Abstract 206: Coronary Artery Thrombosis in an Infant with Kawasaki Disease without Giant Coronary Aneurysm and Iron Deficiency Anemia: a Case Report
The major complication of Kawasaki disease is coronary aneurysm which can cause acute coronary disease in early adulthood. There are some reports of coronary artery thrombosis during the period of active Kawasaki disease in infants with giant coronary aneurysm. This report demonstrated a 5-month-old male infant who presented high-grade fever for 7 days. He was treated as urinary tract infection for 6 days before referral. At admission, he had fever, red lips and swelling of both feet, then was diagnosed Kawasaki disease. His EKG showed ST elevation at lead II, III and AVF. His initial echocardiogram revealed coronary dilatation with perivascular brightness; RCA 2.7 mm (Z-score 4.38), LMCA 2.88 mm (Z-score 2.83) and LAD 2.7 mm (Z-score 5.79). There was a clot 2.5 X 2.5 mm in LAD. However, his LV systolic function was normal (EF 76%). His blood test showed low hemoglobin as 8.9 g/dL and MCV as 61.9 fL, high white cell count 20,400/mm3 and platelet count as 606,000/mm3. His initial ESR and CRP elevated at 91 mm/hr and 52 mg/L, respectively. The cardiac enzymes were normal; CKMBmass 2.9 ng/mL (0-3) and troponin-T 0.004 ng/mL (< 0.4). He received IVIG 2.3 g/kg and aspirin 79 mg/kg/day and was closely monitored the vital signs and cardiac enzymes. His fever completely disappeared within 24 hours after treatment, then aspirin was decreased to 6 mg/kg/day. Also, he received intravenous heparin for 4 days, and then was switched to Enoxaparin. He was discharged uneventfully on day 22 of admission. Further blood test confirmed the diagnosis of iron deficiency anemia as follow; serum iron 30 [[Unable to Display Character: ɥ]]g/dL, transferrin-iron binding capacity 446 [[Unable to Display Character: ɥ]]g/dL and transferrin saturation 6.7% (< 16). He received iron supplement for 4 months. The clot in coronary artery gradually decreased in size and finally disappeared in seven months after diagnosis. So, the Enoxaparin was discontinued. He received low-dose aspirin for total course 15 months. His thrombophilia work up was unremarkable. Anemia which is one of the supplementary criteria for atypical Kawasaki disease should be properly evaluated for the cause. The study to find the association between iron deficiency anemia, which was reported as a risk for thromboembolic events, and severity of Kawasaki disease should be further investigated.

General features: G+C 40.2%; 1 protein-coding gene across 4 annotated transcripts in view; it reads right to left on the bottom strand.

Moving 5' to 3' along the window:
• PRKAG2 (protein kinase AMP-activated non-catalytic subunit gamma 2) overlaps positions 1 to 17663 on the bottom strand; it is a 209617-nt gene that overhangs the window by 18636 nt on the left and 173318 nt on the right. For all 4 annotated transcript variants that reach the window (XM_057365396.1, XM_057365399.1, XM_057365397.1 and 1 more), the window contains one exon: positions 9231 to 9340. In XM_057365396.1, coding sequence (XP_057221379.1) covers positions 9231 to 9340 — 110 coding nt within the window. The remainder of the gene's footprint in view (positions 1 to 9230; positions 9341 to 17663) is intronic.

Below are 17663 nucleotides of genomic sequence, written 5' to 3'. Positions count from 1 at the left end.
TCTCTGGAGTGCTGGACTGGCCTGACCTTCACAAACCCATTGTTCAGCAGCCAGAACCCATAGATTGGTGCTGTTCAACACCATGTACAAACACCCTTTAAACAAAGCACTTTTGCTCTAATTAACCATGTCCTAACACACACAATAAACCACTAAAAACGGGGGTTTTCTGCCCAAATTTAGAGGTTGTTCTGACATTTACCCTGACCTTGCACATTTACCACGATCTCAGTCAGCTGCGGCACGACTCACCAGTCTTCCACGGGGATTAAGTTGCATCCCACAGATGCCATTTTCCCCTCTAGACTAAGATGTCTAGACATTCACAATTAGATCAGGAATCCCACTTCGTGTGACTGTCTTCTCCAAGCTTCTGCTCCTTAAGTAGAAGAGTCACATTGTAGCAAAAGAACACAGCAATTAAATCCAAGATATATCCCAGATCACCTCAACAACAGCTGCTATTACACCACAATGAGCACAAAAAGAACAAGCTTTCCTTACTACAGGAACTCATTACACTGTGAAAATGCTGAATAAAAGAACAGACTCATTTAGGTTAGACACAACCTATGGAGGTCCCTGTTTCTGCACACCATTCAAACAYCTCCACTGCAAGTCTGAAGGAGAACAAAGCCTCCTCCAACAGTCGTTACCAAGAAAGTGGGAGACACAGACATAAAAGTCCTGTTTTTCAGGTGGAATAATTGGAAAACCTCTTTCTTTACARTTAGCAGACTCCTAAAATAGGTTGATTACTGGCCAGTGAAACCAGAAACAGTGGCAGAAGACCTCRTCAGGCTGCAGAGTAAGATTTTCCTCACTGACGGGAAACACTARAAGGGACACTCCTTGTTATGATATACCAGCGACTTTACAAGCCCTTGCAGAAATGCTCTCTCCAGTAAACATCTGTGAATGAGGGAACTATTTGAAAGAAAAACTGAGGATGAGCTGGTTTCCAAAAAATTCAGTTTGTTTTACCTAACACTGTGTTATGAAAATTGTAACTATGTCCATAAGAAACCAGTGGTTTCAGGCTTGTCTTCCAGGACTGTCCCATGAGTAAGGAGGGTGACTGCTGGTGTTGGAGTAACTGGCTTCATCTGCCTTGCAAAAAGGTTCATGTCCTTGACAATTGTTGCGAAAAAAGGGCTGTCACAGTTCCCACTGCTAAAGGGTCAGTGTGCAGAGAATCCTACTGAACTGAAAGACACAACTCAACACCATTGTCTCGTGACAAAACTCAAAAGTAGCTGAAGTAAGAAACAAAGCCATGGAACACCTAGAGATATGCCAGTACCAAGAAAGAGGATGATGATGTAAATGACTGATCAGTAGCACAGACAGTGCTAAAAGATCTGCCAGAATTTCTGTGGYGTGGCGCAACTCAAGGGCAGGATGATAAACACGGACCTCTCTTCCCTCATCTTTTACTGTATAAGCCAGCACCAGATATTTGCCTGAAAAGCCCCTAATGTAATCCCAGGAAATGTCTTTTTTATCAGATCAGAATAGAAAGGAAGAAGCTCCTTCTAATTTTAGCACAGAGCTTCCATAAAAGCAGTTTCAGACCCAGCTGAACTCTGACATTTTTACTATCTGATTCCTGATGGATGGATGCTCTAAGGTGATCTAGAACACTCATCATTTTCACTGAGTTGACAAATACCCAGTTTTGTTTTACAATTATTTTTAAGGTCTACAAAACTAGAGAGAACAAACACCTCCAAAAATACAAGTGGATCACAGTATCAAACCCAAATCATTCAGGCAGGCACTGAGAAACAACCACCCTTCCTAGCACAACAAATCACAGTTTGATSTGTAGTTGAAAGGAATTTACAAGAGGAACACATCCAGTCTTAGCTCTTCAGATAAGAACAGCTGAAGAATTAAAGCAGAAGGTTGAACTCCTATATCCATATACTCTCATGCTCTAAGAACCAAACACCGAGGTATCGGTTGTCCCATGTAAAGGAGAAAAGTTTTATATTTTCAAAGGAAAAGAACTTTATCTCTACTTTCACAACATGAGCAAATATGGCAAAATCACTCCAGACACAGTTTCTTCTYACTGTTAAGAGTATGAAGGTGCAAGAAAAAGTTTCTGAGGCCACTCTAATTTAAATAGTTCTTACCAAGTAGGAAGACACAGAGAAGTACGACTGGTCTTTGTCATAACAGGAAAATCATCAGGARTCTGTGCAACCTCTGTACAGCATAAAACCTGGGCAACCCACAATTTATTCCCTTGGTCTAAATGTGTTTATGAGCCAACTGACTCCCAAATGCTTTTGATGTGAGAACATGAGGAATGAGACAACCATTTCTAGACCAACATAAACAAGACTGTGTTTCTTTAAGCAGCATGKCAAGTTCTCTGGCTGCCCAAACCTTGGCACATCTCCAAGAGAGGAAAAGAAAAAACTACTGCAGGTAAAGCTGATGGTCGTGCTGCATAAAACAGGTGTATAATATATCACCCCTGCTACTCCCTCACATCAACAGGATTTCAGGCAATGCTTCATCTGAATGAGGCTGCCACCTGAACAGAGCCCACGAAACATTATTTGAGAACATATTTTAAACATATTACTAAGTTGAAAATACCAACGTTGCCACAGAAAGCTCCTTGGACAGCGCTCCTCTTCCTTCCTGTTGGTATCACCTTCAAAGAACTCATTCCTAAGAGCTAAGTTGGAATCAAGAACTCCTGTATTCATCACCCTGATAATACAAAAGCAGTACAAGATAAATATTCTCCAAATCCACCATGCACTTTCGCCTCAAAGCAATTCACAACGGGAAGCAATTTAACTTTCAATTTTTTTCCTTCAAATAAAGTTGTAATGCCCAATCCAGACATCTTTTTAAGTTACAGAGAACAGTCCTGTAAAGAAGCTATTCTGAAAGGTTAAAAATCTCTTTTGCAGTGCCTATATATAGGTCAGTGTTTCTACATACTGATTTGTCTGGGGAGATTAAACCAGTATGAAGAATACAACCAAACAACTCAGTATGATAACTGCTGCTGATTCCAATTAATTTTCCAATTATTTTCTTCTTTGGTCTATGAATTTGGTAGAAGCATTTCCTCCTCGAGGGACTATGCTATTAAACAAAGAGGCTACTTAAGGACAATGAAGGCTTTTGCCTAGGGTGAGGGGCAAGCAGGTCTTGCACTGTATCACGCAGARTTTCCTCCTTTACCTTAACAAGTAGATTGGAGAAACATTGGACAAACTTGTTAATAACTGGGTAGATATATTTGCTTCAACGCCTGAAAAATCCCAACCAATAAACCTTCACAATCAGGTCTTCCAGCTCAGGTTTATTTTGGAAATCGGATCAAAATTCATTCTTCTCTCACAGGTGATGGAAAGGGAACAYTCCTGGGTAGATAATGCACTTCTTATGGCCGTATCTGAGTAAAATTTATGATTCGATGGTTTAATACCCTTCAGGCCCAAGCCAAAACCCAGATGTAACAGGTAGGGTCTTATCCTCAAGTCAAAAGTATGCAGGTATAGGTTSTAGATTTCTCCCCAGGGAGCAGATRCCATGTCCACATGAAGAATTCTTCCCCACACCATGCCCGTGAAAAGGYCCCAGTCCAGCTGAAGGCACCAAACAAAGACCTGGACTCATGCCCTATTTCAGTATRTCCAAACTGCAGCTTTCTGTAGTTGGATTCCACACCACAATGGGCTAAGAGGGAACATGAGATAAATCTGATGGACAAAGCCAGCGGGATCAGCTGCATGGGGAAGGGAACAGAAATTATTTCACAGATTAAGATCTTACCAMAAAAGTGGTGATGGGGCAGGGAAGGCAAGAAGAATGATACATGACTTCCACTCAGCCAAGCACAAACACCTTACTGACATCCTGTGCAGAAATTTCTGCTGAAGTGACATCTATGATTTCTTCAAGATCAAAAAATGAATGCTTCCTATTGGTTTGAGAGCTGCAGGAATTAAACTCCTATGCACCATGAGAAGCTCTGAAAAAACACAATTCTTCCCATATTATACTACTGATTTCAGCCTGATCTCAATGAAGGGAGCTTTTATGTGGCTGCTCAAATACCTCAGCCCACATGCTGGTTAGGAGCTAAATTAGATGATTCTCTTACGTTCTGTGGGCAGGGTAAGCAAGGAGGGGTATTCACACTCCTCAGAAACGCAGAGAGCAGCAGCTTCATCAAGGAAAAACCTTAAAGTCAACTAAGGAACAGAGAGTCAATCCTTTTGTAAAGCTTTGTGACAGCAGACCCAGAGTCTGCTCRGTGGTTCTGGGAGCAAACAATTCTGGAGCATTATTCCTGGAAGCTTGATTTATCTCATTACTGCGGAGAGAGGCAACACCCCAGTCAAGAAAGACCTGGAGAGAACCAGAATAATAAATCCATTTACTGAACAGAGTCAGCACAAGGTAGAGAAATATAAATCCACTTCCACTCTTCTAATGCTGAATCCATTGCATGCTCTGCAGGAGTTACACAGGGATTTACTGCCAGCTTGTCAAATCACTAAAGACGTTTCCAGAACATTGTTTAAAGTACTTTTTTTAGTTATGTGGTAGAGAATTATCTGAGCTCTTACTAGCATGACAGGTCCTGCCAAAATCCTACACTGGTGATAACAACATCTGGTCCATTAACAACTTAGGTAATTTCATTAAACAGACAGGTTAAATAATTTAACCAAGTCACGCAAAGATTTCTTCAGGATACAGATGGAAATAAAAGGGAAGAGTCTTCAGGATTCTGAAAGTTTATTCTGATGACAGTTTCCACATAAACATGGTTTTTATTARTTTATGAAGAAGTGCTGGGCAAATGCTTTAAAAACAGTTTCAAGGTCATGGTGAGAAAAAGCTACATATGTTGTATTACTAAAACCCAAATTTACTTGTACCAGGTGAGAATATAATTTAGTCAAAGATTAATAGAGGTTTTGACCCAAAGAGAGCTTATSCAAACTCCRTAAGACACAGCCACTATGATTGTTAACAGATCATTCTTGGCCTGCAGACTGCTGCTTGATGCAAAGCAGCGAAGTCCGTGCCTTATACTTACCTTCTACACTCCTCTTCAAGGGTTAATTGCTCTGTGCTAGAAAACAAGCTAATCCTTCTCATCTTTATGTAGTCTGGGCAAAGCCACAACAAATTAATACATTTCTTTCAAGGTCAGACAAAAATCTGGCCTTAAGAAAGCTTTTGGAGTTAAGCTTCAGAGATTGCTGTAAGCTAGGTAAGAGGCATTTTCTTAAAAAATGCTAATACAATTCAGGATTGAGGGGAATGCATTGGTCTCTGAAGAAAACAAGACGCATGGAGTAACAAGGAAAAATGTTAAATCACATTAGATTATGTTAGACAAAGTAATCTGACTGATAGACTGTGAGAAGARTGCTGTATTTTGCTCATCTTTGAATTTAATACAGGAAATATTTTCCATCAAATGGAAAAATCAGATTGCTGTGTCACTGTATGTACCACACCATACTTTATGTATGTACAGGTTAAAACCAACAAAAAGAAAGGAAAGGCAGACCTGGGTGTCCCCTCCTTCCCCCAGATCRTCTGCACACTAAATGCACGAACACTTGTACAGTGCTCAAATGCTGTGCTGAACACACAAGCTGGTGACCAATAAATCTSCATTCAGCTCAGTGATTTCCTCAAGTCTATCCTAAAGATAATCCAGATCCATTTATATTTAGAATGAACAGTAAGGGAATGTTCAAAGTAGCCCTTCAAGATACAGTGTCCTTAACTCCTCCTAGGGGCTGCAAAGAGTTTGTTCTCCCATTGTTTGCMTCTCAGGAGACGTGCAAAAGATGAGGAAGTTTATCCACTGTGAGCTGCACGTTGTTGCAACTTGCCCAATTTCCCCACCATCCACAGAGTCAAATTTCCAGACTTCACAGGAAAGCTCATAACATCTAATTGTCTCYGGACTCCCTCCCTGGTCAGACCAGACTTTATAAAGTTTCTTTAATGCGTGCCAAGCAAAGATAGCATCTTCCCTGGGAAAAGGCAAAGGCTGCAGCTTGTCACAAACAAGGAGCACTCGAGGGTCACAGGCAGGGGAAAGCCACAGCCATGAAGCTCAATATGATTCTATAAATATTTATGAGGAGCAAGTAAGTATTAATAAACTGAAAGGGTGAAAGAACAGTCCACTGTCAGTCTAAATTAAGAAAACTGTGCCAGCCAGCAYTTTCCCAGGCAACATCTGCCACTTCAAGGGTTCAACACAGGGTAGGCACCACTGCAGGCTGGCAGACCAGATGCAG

Author Disclosures: R. Natesirinilkul: 1. Employment; Significant; Dr.Rungrote Natesirinilkul is a Baxter’s Thrombosis/Hemostasis Program at the Hospital for Sick Children, who received 35,750 CAD/year. P. Charoenkwan: None. R. Sittiwangkul: None. S. Silvilairat: None. Y. Prongpot: None.
- © 2015 by American Heart Association, Inc.